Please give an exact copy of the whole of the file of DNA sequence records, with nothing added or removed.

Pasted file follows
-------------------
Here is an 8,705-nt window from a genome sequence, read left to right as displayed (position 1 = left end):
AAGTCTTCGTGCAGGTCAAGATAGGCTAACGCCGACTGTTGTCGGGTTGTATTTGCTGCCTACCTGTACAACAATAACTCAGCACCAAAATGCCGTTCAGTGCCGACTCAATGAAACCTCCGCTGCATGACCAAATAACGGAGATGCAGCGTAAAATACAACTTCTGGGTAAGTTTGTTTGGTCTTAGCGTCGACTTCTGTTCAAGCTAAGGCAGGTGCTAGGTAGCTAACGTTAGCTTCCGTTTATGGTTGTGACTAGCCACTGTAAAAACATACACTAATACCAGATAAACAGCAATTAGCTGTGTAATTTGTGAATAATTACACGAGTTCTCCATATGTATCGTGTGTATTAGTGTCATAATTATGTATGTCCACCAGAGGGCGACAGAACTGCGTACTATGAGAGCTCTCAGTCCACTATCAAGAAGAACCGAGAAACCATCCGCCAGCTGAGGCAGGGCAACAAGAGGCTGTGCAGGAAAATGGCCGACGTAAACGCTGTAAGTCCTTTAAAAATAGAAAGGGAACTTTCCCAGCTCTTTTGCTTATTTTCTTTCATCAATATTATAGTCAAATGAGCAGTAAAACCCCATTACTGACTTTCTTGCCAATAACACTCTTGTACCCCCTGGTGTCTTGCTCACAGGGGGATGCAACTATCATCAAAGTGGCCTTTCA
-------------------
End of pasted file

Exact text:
Here is an 8,705-nt window from a genome sequence, read left to right as displayed (position 1 = left end):
AAGTCTTCGTGCAGGTCAAGATAGGCTAACGCCGACTGTTGTCGGGTTGTATTTGCTGCCTACCTGTACAACAATAACTCAGCACCAAAATGCCGTTCAGTGCCGACTCAATGAAACCTCCGCTGCATGACCAAATAACGGAGATGCAGCGTAAAATACAACTTCTGGGTAAGTTTGTTTGGTCTTAGCGTCGACTTCTGTTCAAGCTAAGGCAGGTGCTAGGTAGCTAACGTTAGCTTCCGTTTATGGTTGTGACTAGCCACTGTAAAAACATACACTAATACCAGATAAACAGCAATTAGCTGTGTAATTTGTGAATAATTACACGAGTTCTCCATATGTATCGTGTGTATTAGTGTCATAATTATGTATGTCCACCAGAGGGCGACAGAACTGCGTACTATGAGAGCTCTCAGTCCACTATCAAGAAGAACCGAGAAACCATCCGCCAGCTGAGGCAGGGCAACAAGAGGCTGTGCAGGAAAATGGCCGACGTAAACGCTGTAAGTCCTTTAAAAATAGAAAGGGAACTTTCCCAGCTCTTTTGCTTATTTTCTTTCATCAATATTATAGTCAAATGAGCAGTAAAACCCCATTACTGACTTTCTTGCCAATAACACTCTTGTACCCCCTGGTGTCTTGCTCACAGGGGGATGCAACTATCATCAAAGTGGCCTTTCA